Around the globe, over 1.8 trillion honeybees work in concert for their respective hives or cities of approximately 100,000 animals. And they do so, all for the common well-being of the colony.

Honeybees produce an astounding array of services and goods including pollinating most of our food crops, 2.2 billion pounds of honey and 44 million pounds of  beeswax, annually. Incidentally, the Roman Catholic Church uses 3.1 million pounds of beeswax in their candles each year.


Honeybees also produce millions of pounds of propolis. They mix tree resin collected from buds, leaves and bark with enzymes from their gut into a potent, sticky substance or glue that’s used throughout thehive. Propolis is also loaded with flavinoids, amino- and fatty-acids, making it a powerful anti-oxidant, anti-viral, anti-inflammatory, anti-fungal, anti-bacterial and cancer-arresting compound. Last month researchers discovered that propolis effectively stopped growth of prostate cancer in mice.

Selfless and indefatigable honeybee genes collectively make the honeybee hive the most optimal food service industry that I’m aware of. As many as 96,000 female workers rise before sunup and work just past sundown. There’s zero percent unemployment and multi-tasking is common place. Scout bees are constantly searching for new patches of nectar, pollen, water and tree resin.

When scouts locate rich patches of the aforementioned resources they fly back to the hive and communicate to other workers by performing a precise and elaborate waggle dance. Within 10 minutes or less tens of thousands of workers change their tasks. There’s no human factory with as many workers able to alter production within such a short time frame.

Consider this: It takes 66,000 bee-hours of activity to produce the 77,000 splendid hexagonal cells that form the comb of the hive. Almost 20 pounds of honey are required for young worker bees to produce two pounds of beeswax. Bees eat the honey and trigger a gland in their abdomen to secrete wax. The bees then chew the wax flakes to soften them.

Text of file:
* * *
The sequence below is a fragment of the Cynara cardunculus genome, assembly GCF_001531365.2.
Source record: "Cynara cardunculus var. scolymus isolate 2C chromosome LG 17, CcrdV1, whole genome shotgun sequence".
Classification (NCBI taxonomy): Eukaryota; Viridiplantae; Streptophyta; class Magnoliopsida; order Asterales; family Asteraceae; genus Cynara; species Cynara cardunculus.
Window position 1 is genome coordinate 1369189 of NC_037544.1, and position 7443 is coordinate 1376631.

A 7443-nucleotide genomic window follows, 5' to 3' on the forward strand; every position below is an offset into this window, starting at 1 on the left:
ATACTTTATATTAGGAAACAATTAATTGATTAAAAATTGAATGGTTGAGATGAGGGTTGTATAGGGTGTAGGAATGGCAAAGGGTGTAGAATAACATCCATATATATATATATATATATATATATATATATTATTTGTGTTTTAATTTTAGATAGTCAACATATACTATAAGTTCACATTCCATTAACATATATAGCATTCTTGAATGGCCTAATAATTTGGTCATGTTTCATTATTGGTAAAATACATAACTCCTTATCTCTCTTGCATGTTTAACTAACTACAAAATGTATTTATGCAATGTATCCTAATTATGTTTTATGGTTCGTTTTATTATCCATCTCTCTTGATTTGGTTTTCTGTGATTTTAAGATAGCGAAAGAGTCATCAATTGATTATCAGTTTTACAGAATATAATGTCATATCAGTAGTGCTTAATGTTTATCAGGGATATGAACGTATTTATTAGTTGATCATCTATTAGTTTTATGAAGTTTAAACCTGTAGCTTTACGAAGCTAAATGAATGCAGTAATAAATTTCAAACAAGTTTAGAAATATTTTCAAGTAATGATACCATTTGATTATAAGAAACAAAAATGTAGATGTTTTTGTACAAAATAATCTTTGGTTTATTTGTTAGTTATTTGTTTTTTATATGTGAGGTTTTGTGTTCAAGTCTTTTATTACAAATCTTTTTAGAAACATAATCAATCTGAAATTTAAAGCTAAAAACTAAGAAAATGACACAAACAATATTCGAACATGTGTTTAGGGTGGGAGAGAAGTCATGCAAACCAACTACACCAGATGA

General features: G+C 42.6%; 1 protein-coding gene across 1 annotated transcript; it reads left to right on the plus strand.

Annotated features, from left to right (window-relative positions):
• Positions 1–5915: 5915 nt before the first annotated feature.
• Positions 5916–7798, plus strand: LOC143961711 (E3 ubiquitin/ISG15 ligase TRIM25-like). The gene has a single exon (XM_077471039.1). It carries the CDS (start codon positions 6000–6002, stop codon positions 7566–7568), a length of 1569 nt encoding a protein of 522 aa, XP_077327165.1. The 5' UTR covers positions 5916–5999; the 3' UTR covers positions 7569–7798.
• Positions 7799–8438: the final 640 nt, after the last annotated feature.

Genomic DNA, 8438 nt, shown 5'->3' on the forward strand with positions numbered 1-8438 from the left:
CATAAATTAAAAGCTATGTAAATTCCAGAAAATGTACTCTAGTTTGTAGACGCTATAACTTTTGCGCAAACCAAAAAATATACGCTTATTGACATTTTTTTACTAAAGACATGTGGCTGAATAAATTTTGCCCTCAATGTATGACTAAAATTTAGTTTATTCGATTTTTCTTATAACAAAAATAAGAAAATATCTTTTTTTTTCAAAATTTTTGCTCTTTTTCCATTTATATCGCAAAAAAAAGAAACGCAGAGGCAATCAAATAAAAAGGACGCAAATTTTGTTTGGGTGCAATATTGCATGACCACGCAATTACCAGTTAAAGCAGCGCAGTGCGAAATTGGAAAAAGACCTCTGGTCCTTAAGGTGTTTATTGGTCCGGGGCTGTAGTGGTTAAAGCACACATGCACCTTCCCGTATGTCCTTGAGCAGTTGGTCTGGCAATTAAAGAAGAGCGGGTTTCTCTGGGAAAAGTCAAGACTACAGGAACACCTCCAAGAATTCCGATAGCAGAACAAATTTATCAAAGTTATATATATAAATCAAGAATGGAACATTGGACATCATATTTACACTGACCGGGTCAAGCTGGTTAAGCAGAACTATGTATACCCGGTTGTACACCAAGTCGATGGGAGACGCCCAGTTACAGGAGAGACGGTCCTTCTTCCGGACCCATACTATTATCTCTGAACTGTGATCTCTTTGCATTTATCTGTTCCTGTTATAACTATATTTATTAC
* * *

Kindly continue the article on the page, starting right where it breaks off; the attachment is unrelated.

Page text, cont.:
Two pounds of this hearty wax can support 48 pounds of honey — more than 20 times its own weight. Many decades ago, the aeronautics industry recognized the strength of honeycomb and adapted nature’s design to enhance the bending and stiffness of aircraft wings, as the wings must support heavy loads of fuel in the aircraft.

It turns out that honeybees and humans share many similarities: we socialize, dance, eat honey, touch, feel, mimic one another, sleep, enjoy caffeine and nicotine, and we vote. By the way, it takes about 13 honeybees to form a quorum.

Interestingly, bees are showing scientists many lessons readily applicable to existing businesses as well as inspiring new innovations. For instance, real-world applications from the beehive have been translated to optimize a web-hosting company.


Honeybee communication systems have been adopted by programmers to efficiently run Internet servers, which must contend with lulls and surges in traffic volume. By using the honeybee hive model, online Internet sales rose by as much as 20 percent whilst energy consumption fell by 20 percent.

Hexagonal honeycomb architecture has inspired scientists to develop nano-sized magnets, in a material called spin ice, that is leading to new types of electronic devices with far greater processing capacity than currently exists.

Honeybees have been trained, within five minutes and an accuracy of 98 percent, to respond to greater than 60 odors, from methamphetamine to TNT and enriched uranium to tuberculosis and diabetes. Around the globe, honeybees will soon be deployed to protect humankind in war zones, shipping ports, airports, international boarders, sports stadiums and doctors’ offices.

In the meantime, many Fairmont Hotels are now keeping beehives on their rooftops, helping pollinate millions of urban trees and offering healthy honey for their chefs to create delicious recipes.

The next time you enjoy a tablespoon of local honey, remember that 12 worker bees spent their entire foraging lives of three weeks flying a combined distance of over 6,000 miles to produce it.

Please do not use insecticides, herbicides, miticides or fungicides in your yard or balcony. Especially in light of the irrefutable research from Britain, France and the U.S. that neonictinoids are known to kill honey- and bumble-bees.

Earth Dr. Reese Halter is a broadcaster, writer and biologist. His latest books are “The Incomparable Honeybee,” and “The Insatiable BarkBeetle,” Rocky Mountain Books.

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